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Old 10-19-2019, 07:08 PM
lppier lppier is offline
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Default Guitars that are easier to record?

Just wondering, from your experience, do you find that certain guitars are easier than others to get a good recorded sound ? I reckon bass heavy guitars are harder to record, yes?
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Old 10-19-2019, 08:14 PM
jim1960 jim1960 is offline
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"Harder" is probably the wrong word. With any acoustic guitar, you have to use your ears when placing the mics and figure out which is the best position for them. A boomier guitar can present difficulties in an untreated room where bass frequencies will build up and the result will sound muddy, but an untreated room can be a challenge for any acoustic guitar.
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Old 10-20-2019, 07:34 AM
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Quote:
Originally Posted by lppier View Post
Just wondering, from your experience, do you find that certain guitars are easier than others to get a good recorded sound ? I reckon bass heavy guitars are harder to record, yes?
In my experience generalizations are few and seldom apply to, or reflect the reality of, the vast amount of possible variables in recording.

While low end build up is one "general" consideration in recording, again the variables at play make blanket statements questionable.
And considering bass guitars and stand up basses are recorded routinely as well , I'm guessing there isn't a significant issue of increased difficulty specific to a type of guitar.
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Last edited by KevWind; 10-20-2019 at 07:41 AM.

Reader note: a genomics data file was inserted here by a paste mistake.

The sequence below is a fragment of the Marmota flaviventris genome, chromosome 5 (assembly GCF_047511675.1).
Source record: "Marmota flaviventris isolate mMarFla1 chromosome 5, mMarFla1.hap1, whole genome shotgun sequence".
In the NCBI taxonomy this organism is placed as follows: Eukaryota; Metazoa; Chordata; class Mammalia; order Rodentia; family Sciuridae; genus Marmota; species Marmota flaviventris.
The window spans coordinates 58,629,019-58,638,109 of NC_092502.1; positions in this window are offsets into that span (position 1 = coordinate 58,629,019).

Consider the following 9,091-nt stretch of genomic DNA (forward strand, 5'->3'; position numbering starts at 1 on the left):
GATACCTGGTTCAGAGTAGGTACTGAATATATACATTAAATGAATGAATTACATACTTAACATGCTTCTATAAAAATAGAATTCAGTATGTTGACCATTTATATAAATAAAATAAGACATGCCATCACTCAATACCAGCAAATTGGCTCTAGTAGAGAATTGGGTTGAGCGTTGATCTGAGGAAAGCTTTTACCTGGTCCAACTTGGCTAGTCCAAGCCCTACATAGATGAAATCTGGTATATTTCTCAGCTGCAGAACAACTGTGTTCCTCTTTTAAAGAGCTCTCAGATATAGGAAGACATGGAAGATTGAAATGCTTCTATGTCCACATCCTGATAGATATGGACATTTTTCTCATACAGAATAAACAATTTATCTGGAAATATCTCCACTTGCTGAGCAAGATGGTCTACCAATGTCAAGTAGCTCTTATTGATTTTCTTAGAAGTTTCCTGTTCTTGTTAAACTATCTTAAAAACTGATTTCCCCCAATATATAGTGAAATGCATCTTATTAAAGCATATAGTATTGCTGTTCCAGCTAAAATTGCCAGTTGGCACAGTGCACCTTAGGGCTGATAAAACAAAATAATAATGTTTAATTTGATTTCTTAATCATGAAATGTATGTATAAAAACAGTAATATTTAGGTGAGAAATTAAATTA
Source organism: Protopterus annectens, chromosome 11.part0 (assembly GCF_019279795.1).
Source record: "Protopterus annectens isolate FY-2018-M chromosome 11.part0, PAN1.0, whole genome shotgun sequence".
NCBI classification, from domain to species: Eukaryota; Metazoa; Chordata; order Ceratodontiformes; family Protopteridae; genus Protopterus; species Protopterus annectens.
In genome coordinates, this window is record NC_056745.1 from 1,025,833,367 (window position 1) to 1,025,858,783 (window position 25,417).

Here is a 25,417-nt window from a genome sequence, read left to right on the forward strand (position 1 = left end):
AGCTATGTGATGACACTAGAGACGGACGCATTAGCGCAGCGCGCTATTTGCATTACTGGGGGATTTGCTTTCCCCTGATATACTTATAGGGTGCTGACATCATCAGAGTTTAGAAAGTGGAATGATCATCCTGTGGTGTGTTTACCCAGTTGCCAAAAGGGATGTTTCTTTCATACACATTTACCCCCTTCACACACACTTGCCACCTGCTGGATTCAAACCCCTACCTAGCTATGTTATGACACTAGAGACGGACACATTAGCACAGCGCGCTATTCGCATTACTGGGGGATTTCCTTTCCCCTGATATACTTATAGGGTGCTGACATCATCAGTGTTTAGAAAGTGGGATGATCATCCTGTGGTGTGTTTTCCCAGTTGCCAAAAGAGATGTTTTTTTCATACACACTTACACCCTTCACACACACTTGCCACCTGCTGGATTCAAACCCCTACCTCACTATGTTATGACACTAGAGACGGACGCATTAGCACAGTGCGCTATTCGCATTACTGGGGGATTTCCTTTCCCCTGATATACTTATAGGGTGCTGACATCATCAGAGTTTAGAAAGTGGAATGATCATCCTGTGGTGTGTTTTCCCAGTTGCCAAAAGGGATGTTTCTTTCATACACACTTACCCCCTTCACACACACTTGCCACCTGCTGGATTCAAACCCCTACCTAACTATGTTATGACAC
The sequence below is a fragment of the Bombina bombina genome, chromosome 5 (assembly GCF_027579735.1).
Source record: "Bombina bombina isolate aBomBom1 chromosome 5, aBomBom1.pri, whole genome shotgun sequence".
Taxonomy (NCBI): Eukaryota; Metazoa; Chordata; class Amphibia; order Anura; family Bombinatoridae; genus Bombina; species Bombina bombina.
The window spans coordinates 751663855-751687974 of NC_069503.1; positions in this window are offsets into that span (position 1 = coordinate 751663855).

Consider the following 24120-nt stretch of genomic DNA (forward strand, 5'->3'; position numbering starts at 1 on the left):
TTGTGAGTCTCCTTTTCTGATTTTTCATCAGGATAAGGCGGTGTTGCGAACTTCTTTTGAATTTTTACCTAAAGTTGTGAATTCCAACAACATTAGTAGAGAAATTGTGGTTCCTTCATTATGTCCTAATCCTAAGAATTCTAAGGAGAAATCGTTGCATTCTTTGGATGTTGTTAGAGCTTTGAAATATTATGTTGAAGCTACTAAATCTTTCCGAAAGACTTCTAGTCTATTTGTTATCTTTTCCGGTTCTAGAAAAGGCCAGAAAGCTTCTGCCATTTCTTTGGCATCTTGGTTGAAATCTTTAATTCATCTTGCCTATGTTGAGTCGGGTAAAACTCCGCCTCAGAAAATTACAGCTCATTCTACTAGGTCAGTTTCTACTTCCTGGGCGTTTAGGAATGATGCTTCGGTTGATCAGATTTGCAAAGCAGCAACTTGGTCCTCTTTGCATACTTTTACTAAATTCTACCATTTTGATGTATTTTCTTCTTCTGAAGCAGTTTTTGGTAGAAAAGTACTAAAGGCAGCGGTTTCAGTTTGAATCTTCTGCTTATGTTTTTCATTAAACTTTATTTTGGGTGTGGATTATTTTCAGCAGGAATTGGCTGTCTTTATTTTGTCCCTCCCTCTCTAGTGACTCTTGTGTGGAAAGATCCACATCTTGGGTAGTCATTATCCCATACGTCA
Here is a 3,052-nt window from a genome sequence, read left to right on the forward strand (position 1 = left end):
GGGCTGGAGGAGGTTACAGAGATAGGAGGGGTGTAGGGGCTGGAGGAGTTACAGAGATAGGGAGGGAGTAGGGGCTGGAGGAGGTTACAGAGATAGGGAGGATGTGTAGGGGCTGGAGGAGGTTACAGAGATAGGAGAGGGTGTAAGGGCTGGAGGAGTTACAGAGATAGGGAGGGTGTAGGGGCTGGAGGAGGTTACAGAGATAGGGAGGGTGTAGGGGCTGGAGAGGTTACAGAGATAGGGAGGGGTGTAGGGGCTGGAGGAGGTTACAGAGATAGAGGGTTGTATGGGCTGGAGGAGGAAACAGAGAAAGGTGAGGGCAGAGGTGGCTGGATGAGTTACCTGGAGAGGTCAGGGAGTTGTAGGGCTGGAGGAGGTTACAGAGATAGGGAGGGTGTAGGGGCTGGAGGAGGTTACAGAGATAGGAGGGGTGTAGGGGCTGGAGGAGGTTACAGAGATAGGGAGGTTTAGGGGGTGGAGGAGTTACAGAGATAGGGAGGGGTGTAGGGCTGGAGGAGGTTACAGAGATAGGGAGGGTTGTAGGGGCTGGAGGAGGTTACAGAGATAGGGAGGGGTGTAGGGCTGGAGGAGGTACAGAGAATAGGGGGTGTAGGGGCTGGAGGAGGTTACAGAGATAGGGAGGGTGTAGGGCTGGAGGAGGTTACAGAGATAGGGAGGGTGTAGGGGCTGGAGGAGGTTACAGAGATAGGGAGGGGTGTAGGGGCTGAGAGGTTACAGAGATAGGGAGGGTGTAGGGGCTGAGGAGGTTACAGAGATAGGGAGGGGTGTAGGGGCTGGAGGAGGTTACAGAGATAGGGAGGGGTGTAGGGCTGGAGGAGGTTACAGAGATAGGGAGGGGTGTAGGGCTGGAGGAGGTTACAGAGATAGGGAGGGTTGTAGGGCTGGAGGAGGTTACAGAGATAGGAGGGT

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Old 10-20-2019, 09:34 AM
Brent Hahn Brent Hahn is offline
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... considering bass guitars and stand up basses are recorded routinely as well , I'm guessing there isn't a significant issue of increased difficulty specific to a type of guitar.
For me there absolutely is. I've seen an exception or two, but generally a strummed Martin D in a situation where I can't isolate it is a nightmare. It's astonishing to me how one of those can sound so great in my lap, yet so boomy on-mic if I can't get at least 4 feet or so away.

And FWIW, upright basses aren't necessarily easy. They're even more individual and quirky than guitars are, most players can't or won't keep them in one spot while they play, and the best spot to place a mic might be exactly where the player will hit it with the bow you didn't know they were going to use.
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Old 10-20-2019, 10:36 AM
keith.rogers keith.rogers is online now
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Some guitar/mic/room/player/studio/live/final-mix combinations are going to be more difficult than others. Too many variables to generalize, though you might have a very specific use case where you could improve your odds, so to say, by a choice of guitar or mic placement.
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Old 10-20-2019, 03:54 PM
guitarman68 guitarman68 is offline
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I agree to everything said above and add: If you go for a usable result, for me a balanced sounding guitar is much easier to record. If you go for a great sounding result, it can be hard work on any guitar.
And it always depends on the tone the player offers, the mics available, the room sound, the situation (recording seperately or all in one room) ...
I think there is good reason why many love a D18 in the studio but do not love a HD28 in the same environment.
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Old 10-21-2019, 08:13 AM
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Quote:
Originally Posted by Brent Hahn View Post
For me there absolutely is. I've seen an exception or two, but generally a strummed Martin D in a situation where I can't isolate it is a nightmare. It's astonishing to me how one of those can sound so great in my lap, yet so boomy on-mic if I can't get at least 4 feet or so away.